Matter of Seiden (Hogan)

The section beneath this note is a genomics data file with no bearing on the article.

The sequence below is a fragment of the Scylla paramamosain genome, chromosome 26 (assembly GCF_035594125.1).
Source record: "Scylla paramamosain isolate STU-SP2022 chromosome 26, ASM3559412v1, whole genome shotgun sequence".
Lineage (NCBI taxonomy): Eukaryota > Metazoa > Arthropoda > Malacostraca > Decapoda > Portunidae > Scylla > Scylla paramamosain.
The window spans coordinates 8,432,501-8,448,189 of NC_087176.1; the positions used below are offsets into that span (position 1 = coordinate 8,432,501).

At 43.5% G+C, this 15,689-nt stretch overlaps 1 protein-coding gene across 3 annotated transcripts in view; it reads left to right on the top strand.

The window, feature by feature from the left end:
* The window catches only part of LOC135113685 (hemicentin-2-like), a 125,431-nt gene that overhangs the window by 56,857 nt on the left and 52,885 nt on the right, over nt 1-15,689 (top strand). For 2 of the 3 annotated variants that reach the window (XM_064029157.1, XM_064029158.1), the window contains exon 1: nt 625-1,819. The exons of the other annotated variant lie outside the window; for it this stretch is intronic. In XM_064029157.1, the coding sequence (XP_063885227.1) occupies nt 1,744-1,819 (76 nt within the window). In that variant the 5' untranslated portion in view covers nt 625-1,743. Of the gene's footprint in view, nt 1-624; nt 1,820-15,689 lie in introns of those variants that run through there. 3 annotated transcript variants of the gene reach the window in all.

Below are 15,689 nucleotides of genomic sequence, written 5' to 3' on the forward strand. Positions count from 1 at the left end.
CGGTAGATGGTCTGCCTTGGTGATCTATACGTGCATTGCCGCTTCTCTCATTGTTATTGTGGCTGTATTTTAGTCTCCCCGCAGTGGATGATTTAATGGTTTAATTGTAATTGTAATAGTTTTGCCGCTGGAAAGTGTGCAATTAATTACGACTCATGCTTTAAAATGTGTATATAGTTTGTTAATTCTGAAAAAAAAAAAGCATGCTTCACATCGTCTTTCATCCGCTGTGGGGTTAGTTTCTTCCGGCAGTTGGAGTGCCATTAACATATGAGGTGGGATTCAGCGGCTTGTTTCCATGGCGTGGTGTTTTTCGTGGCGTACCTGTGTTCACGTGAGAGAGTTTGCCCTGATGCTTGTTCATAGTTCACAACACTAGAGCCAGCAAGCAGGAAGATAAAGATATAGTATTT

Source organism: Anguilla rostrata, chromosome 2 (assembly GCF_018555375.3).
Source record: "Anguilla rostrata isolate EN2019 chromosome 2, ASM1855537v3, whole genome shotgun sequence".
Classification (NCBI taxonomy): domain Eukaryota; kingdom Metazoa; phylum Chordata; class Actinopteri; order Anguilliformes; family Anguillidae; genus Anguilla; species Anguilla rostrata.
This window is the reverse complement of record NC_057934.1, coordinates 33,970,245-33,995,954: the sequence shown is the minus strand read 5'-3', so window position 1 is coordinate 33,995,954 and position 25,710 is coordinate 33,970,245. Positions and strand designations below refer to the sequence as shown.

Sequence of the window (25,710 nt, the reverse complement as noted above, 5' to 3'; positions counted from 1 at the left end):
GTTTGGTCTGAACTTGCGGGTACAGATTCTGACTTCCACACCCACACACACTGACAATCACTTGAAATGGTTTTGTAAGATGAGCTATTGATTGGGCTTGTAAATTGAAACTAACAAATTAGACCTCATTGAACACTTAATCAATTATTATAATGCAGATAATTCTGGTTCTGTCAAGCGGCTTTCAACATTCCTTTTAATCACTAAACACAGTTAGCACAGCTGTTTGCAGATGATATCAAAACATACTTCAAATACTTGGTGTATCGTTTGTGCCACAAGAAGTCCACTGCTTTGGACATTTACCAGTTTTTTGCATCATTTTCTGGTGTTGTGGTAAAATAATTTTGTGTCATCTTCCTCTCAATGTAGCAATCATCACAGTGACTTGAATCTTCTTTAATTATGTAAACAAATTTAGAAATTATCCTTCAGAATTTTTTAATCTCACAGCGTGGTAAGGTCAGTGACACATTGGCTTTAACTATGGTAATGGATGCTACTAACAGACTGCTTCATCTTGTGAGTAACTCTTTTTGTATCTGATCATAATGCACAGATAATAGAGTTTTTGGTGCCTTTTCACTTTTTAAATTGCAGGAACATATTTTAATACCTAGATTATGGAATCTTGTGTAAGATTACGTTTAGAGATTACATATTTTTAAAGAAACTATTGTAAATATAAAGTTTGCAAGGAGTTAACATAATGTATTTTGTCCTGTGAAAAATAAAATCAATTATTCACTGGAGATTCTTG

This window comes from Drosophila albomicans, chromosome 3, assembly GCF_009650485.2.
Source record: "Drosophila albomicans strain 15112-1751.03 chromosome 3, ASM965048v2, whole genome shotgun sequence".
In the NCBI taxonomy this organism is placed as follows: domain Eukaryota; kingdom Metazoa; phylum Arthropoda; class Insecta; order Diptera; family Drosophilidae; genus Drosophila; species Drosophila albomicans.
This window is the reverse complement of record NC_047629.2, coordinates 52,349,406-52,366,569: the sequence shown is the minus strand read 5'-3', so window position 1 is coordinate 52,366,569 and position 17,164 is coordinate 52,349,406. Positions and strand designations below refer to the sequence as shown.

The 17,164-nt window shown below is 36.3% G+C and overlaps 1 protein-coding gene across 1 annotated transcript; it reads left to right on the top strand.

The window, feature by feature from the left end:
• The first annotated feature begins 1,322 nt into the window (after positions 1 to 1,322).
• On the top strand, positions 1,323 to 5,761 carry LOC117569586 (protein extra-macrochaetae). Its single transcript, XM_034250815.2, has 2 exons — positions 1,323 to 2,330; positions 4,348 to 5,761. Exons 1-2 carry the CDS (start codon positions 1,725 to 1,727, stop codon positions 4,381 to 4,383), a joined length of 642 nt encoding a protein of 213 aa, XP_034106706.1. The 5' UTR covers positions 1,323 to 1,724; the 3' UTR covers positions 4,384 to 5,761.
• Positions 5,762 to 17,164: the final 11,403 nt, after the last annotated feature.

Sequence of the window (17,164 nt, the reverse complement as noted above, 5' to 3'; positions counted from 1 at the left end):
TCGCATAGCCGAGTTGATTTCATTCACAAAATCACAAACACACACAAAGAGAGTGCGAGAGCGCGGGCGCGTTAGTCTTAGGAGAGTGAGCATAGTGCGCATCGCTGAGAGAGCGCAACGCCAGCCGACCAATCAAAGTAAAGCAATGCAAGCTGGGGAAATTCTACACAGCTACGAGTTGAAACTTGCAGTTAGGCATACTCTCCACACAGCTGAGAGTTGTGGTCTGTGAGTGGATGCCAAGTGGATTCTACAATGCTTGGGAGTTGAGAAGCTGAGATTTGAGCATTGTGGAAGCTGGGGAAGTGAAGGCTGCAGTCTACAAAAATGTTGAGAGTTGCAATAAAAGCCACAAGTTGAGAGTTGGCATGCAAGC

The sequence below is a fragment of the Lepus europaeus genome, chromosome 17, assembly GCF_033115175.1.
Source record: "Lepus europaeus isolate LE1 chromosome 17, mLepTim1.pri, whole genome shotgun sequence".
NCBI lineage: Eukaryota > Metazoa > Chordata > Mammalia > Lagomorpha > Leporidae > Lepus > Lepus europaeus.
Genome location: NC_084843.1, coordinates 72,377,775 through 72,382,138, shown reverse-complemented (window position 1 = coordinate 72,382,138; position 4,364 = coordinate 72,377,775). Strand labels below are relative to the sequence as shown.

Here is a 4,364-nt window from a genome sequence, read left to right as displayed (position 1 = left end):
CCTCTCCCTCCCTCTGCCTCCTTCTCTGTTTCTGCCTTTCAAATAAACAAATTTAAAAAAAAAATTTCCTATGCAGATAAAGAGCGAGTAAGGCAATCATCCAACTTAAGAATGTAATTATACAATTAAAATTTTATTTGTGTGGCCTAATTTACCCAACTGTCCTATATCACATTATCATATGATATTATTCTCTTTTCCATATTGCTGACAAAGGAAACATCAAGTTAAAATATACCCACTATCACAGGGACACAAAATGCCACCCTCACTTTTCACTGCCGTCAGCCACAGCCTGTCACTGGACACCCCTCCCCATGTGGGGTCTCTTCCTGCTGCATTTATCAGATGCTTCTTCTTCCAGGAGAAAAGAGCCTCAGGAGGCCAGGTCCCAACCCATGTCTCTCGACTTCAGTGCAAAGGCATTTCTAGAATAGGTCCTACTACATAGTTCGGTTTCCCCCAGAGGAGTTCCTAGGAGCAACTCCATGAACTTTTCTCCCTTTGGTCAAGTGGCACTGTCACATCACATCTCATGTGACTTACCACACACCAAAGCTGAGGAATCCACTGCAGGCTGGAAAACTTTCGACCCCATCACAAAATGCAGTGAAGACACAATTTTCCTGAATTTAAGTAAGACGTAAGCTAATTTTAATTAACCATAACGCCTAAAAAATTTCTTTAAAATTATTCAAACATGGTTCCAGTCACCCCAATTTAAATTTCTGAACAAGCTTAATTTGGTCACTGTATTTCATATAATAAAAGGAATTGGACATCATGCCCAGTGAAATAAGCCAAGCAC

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Matter of Seiden (Hogan) 2018 NY Slip Op 32541(U) October 9, 2018 Surrogate's Court, New York County Docket Number: 2014-4802/B Judge: Rita M. Mella Cases posted with a "30000" identifier, i.e., 2013 NY Slip Op 30001(U), are republished from various New York State and local government sources, including the New York State Unified Court System's eCourts Service. This opinion is uncorrected and not selected for official publication. [* 1] SURROGATE'S COURT OF THE STATE OF NEW YORK COUNTY OF NEW YORK ::.~~~t;·q~~IS -------------------------------------------------------------------------------x Application of Sara Jane Hogan, as Executor, Seeking to Vacate and set aside a Determination of the New York State Department of Taxation and Finance Declaring an Estate Tax Deficiency in the Estate of EVELYN SEIDEN, Deceased. I I I I DECISION and ORDER File No.: 2014-4802/B / 1 I I I I i -------------------------------------------------------------------------------x I MELLA, S.: This is a proceeding pursuant to New York Tax Law § 998 to vacate and set aside a Notice of Estate Tax Deficiency. The court is asked here to determine the effect of the federal estate tax repeal for the year 2010 on the New York estate tax attributable to "QTIP" trusts for surviving spouses of individuals who died in that year. Decedent Evelyn Seiden (decedent, or wife) died in November 2014, predeceased in 2010 by her husband, Jules Seiden (husband). Decedent was the beneficiary of a trust under her I husband's will that was eligible for estate tax treatment as Qualified Terminable Interest I I I Property, known as a "QTIP" trust. In general, a QTIP trust qualifies for the marital deduction i+ I the estate of the first spouse to die, despite the surviving spouse's lack of control over the I I I remainder as would otherwise be required (compare IRC § 2056 rbl [5], with IRC § 2056 [bJ [7j I 1 [B]). To so qualify under the federal law the first estate must make a specific election on its I I ! 1 As aptly explained by the 9th Circuit federal appeals court, "The QTIP is an exception to an exception to an exception. In general, a tax is levied on the transfer of estates. § 2001. However, the marital deduction is an exception to this rule, and any interest in property which passes to a surviving spouse is not considered part of the decedent's gross estate. § 2056(a). Life estates and other terminable interests are an exception to the marital deduction. § 2056(b )( 1). Finally, the QTIP regime is an exception to the terminable interest exception to the marital deduction. A QTIP is a terminable interest in property which has certain limiting characteristics: (1) the surviving spouse receives all of the income from the property for life, distributed at least annually (a "qualifying [* 2] federal estate tax return (IRC § 2056 [b] [7] [B] [i] [III]). A concomitant federal tax code provision, IRC § 2044, requires that trust property for which a marital deduction "was allowed" in this manner be included in the estate of the surviving spouse. Due to the repeal of the federal estate tax for the year 2010, the estate of the husband in this case was not required to file, and did not file, a federal estate tax return. 2 The husband's executor was required to file, and did file, a New York estate tax return. On the New York return the executor elected QTIP treatment in the manner authorized by the New York State Department of Taxation of Finance (Tax Department) in its Technical Services Bureau Memorandum TSB -M-lO(l)(M), Estate Tax, March 16, 2010 (TSB Memorandum). In accordance with those instructions, she filed a "pro forma" federal return with the New York return, indicating the election by listing the QTIP property in a space on the federal form income interest"); (2) no person can appoint any part of the property to any person other than the surviving spouse; and (3) the decedent's estate elects to treat the interest as a QTIP. § 2056(b)(7)(B). If an interest is a QTIP, the regime establishes a legal fiction: for the purposes of estate taxes, the entire property is treated as if it passed to the surviving spouse (and, consequently, nothing to the remainder [beneficiaries ])-even though the surviving spouse actually possesses only the income interest. § 2056(b )(7)(A). Therefore, the marital deduction of§ I 2056(a) applies to the entire QTIP property and the property is not included in the j gross estate of the decedent. "The underlying premise of the QTIP regime is that the surviving spouse is deemed to receive and then give the entire QTIP property, rather than just the income interest. The purpose of the QTIP regime is to treat the two spouses as a single economic unit with respect to the QTIP property while still allowing the I i first-to-die spouse to control the eventual disposition of the property." (Estate of Morgens v CIR., 678 F3d 769, 771 [9th Cir 2012].) I 2 The federal estate tax for 2010 was repealed by Section 501 of the Economic Growth and Tal Relief Reconciliation Act of 2001. The Tax Relief, Unemployment Insurance Reauthorization, and Job Creation Act of 2010 gave executors the option to apply the estate tax to the estates of decedents who died in 2010 in return for certain income tax benefits, but the husband's execut r : here did not exercise that option. f f 1 / 1 1 2 I I [* 3] designated for that purpose. 3 The husband's estate took a marital deduction for the trust property in calculating the New York estate tax, and the Tax Department issued a closing letter accepting the return in 2012. The case here concerns the tax treatment of the trust in the estate of the wife, as the surviving spouse. Her executor excluded the value of the trust property on the federal estate tax return on the basis that no federal marital deduction had been claimed or "allowed" in the husband's estate, as is required to trigger inclusion in the second estate under IRC § 2044. The Internal Revenue Service issued a closing letter accepting the return as filed. The estate also excluded the trust property on decedent's New York estate tax return, taking the position that New York law defines its gross estate by reference to the federal gross estate, which clearly excludes the property. The Tax Department disagreed and assessed additional tax in the amount of $462,546.18, 4 all attributable to the QTIP trust. Decedent's estate seeks here to vacate the alleged deficiency. There are no disputed factual issues, and the parties have agreed that the I court decide the matter on the papers submitted. I i The Estate's Position i I The estate argues that IRC § 2044 has no application to the wife's estate because, as I I stated above, no federal marital deduction was allowed in the estate of her pre-deceased husband~ Since the trust property is not includible in her federal gross estate, it follows, the estate I I I i maintains, that the property is not includible in her New York gross estate, which is defined I solely by reference to the federal definition. As provided in New York Tax Law (TL)§ 954 (a):/ I I I 3 Specifically, the trust property for which the election was made and which is referred to herein/ as the "QTIP" property was 78.4 percent of a trust designated as "Family Trust" under the husband's will. 4 Including interest, the deficiency amounts to $529,342.86. Decedent's estate has paid the deficiency to stop the running of interest. 1 I 3 [* 4] "The New York gross estate of a deceased resident means his or her federal gross estate as defined in the internal revenue code (whether or not a federal estate tax return is required to be filed) .. " 5 The Tax Department Position The Tax Department contends that TL § 951 as it existed in 2010 requires a different result. That statute provided, "[A ]ny reference to the Internal Revenue Code means the United States Internal Revenue Code of 1986, with all amendments enacted on or before July 22, 1998 . . . ." Thus, the Tax Department argues, the reference in TL § 954 (a) to the internal revenue code / i means the internal revenue code as it existed on July 22, 1998, when a federal marital deduction / was "allowed," making IRC § 2044 operative under New York's tax regime to require inclusion I I of the trust property in the second estate. I j Discussion I I I The Tax Department analysis is incorrect. First, the relevant tax law is that which existed/ I in 2014, when decedent died, and not in 2010, because it is the tax on the wife's estate that I I r concerns us here. In 2014, TL§ 951 (a) was rewritten to change references to the federal tax law/ from that in effect on July 22, 1998, to the law as in effect on January 1, 2014. The statute as amended was made applicable to estates of persons, like decedent, who died after April 1, 2014 (L 2014, ch 59, pt X, §§ 1, 11). Under the federal tax law in effect on January 1, 2014, no marital deduction was "allowed" for decedents dying in 2010. 6 Second, even under the law as it existed prior to 2014, no federal marital deduction was "allowed" in the husband's estate. To be "allowed" as QTIP property, it is necessary that the 5 The statute includes modifications to the federal definition concerning out-of-state property, limited powers of appointment, and taxable gifts, not relevant here. 6 As noted above, executors had the option of electing certain income tax benefits in lieu of the benefits of estate tax repeal, but no such election was made here. 4 [* 5] executor make a particular election on the federal estate tax return. IRC § 2056 (b) (7) clearly states: "(i) ... The term 'qualified terminable interest property' means property"(III) to which an election under this paragraph applies. "(v) Election An election under this paragraph with respect to any property shall be made by the executor on the [federal estate tax return] . . . ." See Estate of Morgens v C.J.R. (133 TC 402, 410-411 [2009], affd 678 F3d 769 [9th Cir 2012]) where the Tax Court stated: "Three requirements must be met for terminable interest property to qualify as QTIP: (1) The property passes from the decedent, (2) the surviving spouse has a qualifying income interest for life in the property, and (3) the executor of the estate of the first spouse to die makes an affirmative election to designate the property as QTJP. Sec.2056(b)(7)(B)" (emphasis added). 7 The husband's executor did not make the required election in this case. Therefore, IRC §2044 does not apply, the QTIP property is not included in the wife's federal gross estate, and the property is not included in the New York gross estate as defined in TL§ 954 (a). The Tax Department also maintains that the TSB Memorandum referred to above is I controlling and dispositive of the issue. The memorandum specifically states that if (as here) an / I election was made on a New York return to qualify trust property for QTIP treatment, "the value/ I of the QTIP property for which the election was made must be included in the estate of the / I surviving spouse." This memorandum, however, is merely a statement of the Tax Department's/ I I Accord Terre II v Sullivan, 2015 WL 24 731 78, *3 (Super Ct Conn, Jud Dist of New Britain, T I and Administrative Appeals Session, Apr 29, 2015, No. CV136020308) ("Since January 1, l 98t federal law has allowed a marital deduction [if an appropriate election is filed] for certain trusts/ / even though the surviving spouse only has life use in the trust assets" [emphasis added]). 7 : I 5 I i [* 6] position and has no legal effect. The role of memoranda such as this is explained in TL § 171 [Rule Twenty-third]: "Technical memoranda issued by the department shall advise and inform taxpayers and others of existing interpretations of laws and regulations by the department or changes to the statutory or case law of interest to the public." The memoranda "do not have legal force or effect, do not set precedent and are not binding" (20 NYCRR 2375.6 [c]). See Matter ofAIL Systems, Inc., NY St Tax Appeals Trib DTA No. 819303, May 4, 2006, available at 819303 .dec.pdf: "Technical Service Bureau Memoranda are merely informational statements issued by the Division [of Taxation] to disseminate current policies and guidelines and are advisory in nature, have no legal force or effect, are not binding and do not rise to the level of promulgated rule or regulation." I i I I I I The memorandum cites IRC § 2044 and Tax Law § 954, but, as discussed above, neither of these/ I sections supports the policy it announces. The Tax Department cannot use a TSB memorandum / I to override statutory provisions. I I I The Tax Department argues further that the "duty of consistency" doctrine prevents the / I wife's estate from taking one position on its tax return when the husband's estate had taken f another. This doctrine is a form of estoppel, intended to prevent a taxpayer from benefiting fro1 its error or omission on a tax return, only to take a contrary position on a subsequent return after/ I I the statute of limitations has expired on the first. The flaw in this argument is twofold: the husband's estate did not make an error or omission, and the wife's estate has not taken a contrart I position. Both estates followed the law in effect at the time of their decedents' respective death~. I In a related argument the Tax Department attempts to show that it "relied" to its detriment on thf husband's estate return by allowing the statute oflimitations to run on the claim for a marital 6 i I [* 7] deduction. But that claim was entirely lawful, and the Tax Department cites no authority for how it might properly have denied that deduction. The Tax Department also argues that the New York State legislature always intended that marital deduction property be taxed in the estate of the second spouse to die. The estate correctly responds that it is entitled to rely on the plain language of the statute, without resort to speculation about what the legislature intended. As the Court of Appeals stated in Branford House, Inc. v Michetti (81 NY2d 681, 686 [ 1993 ]), "Generally, a court may not assume the existence of legislative error and change the plain language of a statute to make it conform to an alleged intent." It is true that a court may "correct" a legislative error in certain cases, but only "if it is established unquestionably that ( 1) the true legislative intent is contrary to the statutory language, and (2) the mistake is due to inadvertence or clerical error" (id.). The Tax Department has established neither of these elements. In fact, the legislature has amended the Tax Law in other ways to take account of the federal changes (including§ 951, as discussed above, and§ 955 [c]), but, in the eight years since the repeal of federal tax for the year 2010, has not acted to change the effect of the repeal on QTIP property in the circumstances of this case. The court also notes / "the general rule" that "tax statutes are to be strictly construed with any doubt resolved in favor / of the taxpayer" (Compass Adjusters & Investigators v Commissioner o.fTaxation & Fin. o.f State/ I of NY, 197 AD2d 38, 42 [3d Dept 1994]; see also Matter of Gallatin, 188 Misc 54, 55 [Sur Ct, I Orange County 1946], affd273 AD 870 [2d Dept 1948], affd298 NY 812 [1949] ["In construingj I tax statutes it has been held that the literal meaning of the words is important, for such statutes are not to be extended by implication"]). 8 8 This rule of construction applies to statutes that impose tax, such as that under consideration here, and is to be distinguished from laws relating to the collection of tax, not an 7 / [* 8] Lastly, the Tax Department posits that a decision vacating the deficiency in this case will 1 "open the floodgates" to tax avoidance. As the estate points out, however, the legislature could , still amend the Tax Law to apply to future estates. Moreover, it is not guaranteed that all or even part of any QTIP trust would be subject to New York estate tax at the death of the surviving spouse under present law. The trust property might decrease in value; it might be distributed and spent down; or the surviving spouse might change domicile to another state. For the foregoing reasons, the petition is granted and the Notice of Deficiency is hereby vacated. This decision constitutes the order of the court. Clerk to notify. Dated: October q sidfTE '2018 issue in this case (Matter of Roosevelt Raceway, Inc. v Bedell, 24 Misc 2d 374 [Sup Ct, Nassau County 1960], affd 12 AD2d 787 [2nd Dept 1961]). 8